The reason this works is the emotion. When we see people talking, hear music, and get to watch things happening, it triggers a more emotional response, helping us to form more concrete memories.
Multitasking: Learning on its own may be boring, but if you can do it at the same time as something more interesting you’ll at least have more stimulation to keep you going and you’ll be able to save time. An example of this could be flicking through a text book while running on a treadmill, or listening to an audio tape while playing a computer game on mute.
This isn’t so effective at increasing the strength of the memories but can be useful as a way to improve your motivation – so that you spend more time learning than you otherwise could bring yourself too.
Create Something: Another great option is to try creating something as part of your learning process. A great example of this might be to write a blog that recounts all the information you’re learning or write a book, or you could even make an app!
This is a great strategy because you will reinforce what you’re learning as you write it down. At the same time, if you create a useful enough resource then you’ll be able to offer that to others and possibly even earn from it (and you can use the resource yourself to recap).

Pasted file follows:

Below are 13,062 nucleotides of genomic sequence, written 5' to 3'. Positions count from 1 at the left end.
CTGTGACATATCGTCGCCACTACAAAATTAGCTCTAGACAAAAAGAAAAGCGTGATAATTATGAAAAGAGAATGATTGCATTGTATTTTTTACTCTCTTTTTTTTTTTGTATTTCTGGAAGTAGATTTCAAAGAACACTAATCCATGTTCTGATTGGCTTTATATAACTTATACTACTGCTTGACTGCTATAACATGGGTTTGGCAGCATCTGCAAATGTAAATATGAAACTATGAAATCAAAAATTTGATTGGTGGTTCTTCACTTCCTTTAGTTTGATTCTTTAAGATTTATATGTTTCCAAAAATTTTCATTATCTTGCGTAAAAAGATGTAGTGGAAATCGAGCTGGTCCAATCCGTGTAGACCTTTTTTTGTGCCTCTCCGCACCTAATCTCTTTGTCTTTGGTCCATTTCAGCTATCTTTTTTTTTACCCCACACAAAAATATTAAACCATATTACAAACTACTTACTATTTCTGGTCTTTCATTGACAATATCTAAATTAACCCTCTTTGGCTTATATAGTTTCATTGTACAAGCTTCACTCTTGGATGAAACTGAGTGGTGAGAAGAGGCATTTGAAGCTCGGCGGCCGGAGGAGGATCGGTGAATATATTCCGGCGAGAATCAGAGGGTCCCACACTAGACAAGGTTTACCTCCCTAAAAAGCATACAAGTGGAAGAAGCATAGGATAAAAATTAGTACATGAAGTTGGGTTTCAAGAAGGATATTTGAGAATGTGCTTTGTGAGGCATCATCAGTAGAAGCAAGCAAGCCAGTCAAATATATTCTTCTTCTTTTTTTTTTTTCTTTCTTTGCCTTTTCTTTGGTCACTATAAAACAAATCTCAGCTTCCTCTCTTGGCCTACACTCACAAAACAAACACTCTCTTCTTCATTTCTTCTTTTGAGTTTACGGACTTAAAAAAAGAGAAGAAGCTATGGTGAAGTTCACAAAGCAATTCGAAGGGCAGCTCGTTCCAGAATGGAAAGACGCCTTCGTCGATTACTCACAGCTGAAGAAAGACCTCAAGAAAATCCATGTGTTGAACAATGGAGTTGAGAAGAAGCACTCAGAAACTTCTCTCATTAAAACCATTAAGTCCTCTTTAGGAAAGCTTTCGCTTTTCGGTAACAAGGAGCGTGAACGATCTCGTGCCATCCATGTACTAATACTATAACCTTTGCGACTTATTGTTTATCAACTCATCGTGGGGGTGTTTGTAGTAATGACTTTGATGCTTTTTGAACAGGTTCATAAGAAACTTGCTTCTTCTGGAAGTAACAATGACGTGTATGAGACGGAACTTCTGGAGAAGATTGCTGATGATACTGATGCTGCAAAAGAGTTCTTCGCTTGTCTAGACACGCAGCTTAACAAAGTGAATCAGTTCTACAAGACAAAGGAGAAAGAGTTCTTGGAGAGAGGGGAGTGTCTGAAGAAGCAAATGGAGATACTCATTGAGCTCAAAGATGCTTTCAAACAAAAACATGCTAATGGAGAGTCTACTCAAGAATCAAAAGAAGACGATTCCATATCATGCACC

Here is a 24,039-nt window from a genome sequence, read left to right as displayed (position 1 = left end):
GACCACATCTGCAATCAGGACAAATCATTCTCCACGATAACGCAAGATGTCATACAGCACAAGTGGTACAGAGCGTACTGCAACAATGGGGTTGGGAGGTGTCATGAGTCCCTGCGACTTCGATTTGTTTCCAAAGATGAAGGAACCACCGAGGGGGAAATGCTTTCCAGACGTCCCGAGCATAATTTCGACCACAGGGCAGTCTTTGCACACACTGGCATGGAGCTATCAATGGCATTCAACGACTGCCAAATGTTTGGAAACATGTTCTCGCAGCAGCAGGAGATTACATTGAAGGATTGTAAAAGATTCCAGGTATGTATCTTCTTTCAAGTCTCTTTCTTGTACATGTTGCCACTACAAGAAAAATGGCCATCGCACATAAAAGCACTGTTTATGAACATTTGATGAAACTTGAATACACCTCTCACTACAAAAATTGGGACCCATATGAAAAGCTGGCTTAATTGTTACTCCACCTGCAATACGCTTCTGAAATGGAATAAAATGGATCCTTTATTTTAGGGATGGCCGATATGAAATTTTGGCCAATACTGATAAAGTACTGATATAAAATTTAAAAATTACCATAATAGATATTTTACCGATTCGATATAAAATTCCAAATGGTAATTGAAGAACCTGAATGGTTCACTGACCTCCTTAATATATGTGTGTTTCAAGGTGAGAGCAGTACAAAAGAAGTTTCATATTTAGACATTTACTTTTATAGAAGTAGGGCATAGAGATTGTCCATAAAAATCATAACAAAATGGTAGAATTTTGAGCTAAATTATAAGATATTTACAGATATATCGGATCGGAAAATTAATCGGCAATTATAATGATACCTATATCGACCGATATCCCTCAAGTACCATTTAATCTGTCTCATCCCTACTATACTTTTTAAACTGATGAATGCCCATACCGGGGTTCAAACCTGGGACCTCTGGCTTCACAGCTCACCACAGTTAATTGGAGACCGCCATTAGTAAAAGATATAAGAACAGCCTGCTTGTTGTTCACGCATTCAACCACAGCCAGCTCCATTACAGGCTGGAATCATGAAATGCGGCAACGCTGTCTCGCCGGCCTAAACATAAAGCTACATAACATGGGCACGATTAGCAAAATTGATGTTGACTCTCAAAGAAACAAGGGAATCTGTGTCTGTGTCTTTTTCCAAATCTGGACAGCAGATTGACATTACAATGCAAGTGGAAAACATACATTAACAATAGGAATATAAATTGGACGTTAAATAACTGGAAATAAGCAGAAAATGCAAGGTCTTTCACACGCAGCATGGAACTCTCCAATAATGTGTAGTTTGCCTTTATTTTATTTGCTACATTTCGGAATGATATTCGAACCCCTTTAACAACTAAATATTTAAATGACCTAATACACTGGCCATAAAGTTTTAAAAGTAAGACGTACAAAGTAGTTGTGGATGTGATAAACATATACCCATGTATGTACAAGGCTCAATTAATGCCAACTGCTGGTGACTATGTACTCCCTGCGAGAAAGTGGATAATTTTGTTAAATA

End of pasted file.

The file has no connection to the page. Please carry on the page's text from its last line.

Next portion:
Writing a book or an article is a particularly effective method, as it draws on something that we call The Feynman method. This is a learning technique that involves reading something, learning as much as you can, and then trying to succinctly explain that concept to someone else. If you can’t easily explain what you’ve learned, then you go back and try again.
Make it a Game: This might sound like something un-fun your Mum would try to get you to do in order to keep your room tidier, but there are ways you can turn learning into a fun game. Get more creative than just ‘quiz’ and think instead about how you can create a board game or something else actually enjoyable out of what you’re learning.
Find the Angle That Appeals to You: We all have particular interests and hobbies, and we all decide whether or not something is relevant to us based on whether it applies to these or to part of our careers. The problem with learning maths is often that it doesn’t seem to apply to your everyday life and it’s common to hear people moaning about how they never use the math skills they learned in school.
In reality though, Maths applies to countless careers and interests – whether it’s architecture where you’ll benefit from being able to calculate angles and areas, whether it’s physics and space, or whether it’s programming.
Love computer games? Well with Maths you can make your own. The same goes for History, for English and for every other topic – it will relate to the things you love in at least some respect.
Even if you can’t find that angle naturally you can always force it. So say you are trying to get your kid to learn about history and won’t engage with it. Find a TV program or game that they love and then explain to them how it was based on history – or how living in that time would have been just like living in an action movie.Other Details